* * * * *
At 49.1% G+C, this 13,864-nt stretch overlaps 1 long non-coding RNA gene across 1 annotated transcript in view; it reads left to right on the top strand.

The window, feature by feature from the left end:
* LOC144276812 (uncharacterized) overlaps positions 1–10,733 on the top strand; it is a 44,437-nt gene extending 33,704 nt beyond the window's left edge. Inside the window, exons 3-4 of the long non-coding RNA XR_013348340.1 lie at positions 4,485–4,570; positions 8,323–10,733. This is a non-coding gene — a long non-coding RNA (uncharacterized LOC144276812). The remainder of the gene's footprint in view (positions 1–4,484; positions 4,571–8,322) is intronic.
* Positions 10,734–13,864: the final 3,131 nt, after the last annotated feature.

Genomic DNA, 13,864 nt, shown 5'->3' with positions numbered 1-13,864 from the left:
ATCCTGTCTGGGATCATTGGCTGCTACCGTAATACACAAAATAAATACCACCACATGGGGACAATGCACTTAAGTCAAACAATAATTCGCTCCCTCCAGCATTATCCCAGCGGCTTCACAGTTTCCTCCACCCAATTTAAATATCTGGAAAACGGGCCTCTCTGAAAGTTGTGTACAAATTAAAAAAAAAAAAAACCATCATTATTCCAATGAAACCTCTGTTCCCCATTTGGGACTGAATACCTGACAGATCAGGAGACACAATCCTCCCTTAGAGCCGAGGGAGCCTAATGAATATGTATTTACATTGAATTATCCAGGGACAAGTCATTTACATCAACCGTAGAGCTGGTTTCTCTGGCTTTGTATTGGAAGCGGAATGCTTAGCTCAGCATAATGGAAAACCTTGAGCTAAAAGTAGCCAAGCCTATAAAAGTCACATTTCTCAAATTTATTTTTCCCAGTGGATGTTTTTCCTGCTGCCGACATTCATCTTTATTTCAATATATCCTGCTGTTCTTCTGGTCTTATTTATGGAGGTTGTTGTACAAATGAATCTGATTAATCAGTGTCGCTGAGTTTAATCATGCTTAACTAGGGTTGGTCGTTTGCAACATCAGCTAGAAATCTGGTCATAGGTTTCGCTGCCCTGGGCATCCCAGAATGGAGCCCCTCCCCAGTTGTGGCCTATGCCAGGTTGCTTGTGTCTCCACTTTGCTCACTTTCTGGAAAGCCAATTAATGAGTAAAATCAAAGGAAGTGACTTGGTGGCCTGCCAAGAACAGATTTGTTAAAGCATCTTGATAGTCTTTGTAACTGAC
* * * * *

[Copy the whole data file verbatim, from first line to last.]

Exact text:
At 49.1% G+C, this 13,864-nt stretch overlaps 1 long non-coding RNA gene across 1 annotated transcript in view; it reads left to right on the top strand.

The window, feature by feature from the left end:
* LOC144276812 (uncharacterized) overlaps positions 1–10,733 on the top strand; it is a 44,437-nt gene extending 33,704 nt beyond the window's left edge. Inside the window, exons 3-4 of the long non-coding RNA XR_013348340.1 lie at positions 4,485–4,570; positions 8,323–10,733. This is a non-coding gene — a long non-coding RNA (uncharacterized LOC144276812). The remainder of the gene's footprint in view (positions 1–4,484; positions 4,571–8,322) is intronic.
* Positions 10,734–13,864: the final 3,131 nt, after the last annotated feature.

Genomic DNA, 13,864 nt, shown 5'->3' with positions numbered 1-13,864 from the left:
ATCCTGTCTGGGATCATTGGCTGCTACCGTAATACACAAAATAAATACCACCACATGGGGACAATGCACTTAAGTCAAACAATAATTCGCTCCCTCCAGCATTATCCCAGCGGCTTCACAGTTTCCTCCACCCAATTTAAATATCTGGAAAACGGGCCTCTCTGAAAGTTGTGTACAAATTAAAAAAAAAAAAAACCATCATTATTCCAATGAAACCTCTGTTCCCCATTTGGGACTGAATACCTGACAGATCAGGAGACACAATCCTCCCTTAGAGCCGAGGGAGCCTAATGAATATGTATTTACATTGAATTATCCAGGGACAAGTCATTTACATCAACCGTAGAGCTGGTTTCTCTGGCTTTGTATTGGAAGCGGAATGCTTAGCTCAGCATAATGGAAAACCTTGAGCTAAAAGTAGCCAAGCCTATAAAAGTCACATTTCTCAAATTTATTTTTCCCAGTGGATGTTTTTCCTGCTGCCGACATTCATCTTTATTTCAATATATCCTGCTGTTCTTCTGGTCTTATTTATGGAGGTTGTTGTACAAATGAATCTGATTAATCAGTGTCGCTGAGTTTAATCATGCTTAACTAGGGTTGGTCGTTTGCAACATCAGCTAGAAATCTGGTCATAGGTTTCGCTGCCCTGGGCATCCCAGAATGGAGCCCCTCCCCAGTTGTGGCCTATGCCAGGTTGCTTGTGTCTCCACTTTGCTCACTTTCTGGAAAGCCAATTAATGAGTAAAATCAAAGGAAGTGACTTGGTGGCCTGCCAAGAACAGATTTGTTAAAGCATCTTGATAGTCTTTGTAACTGAC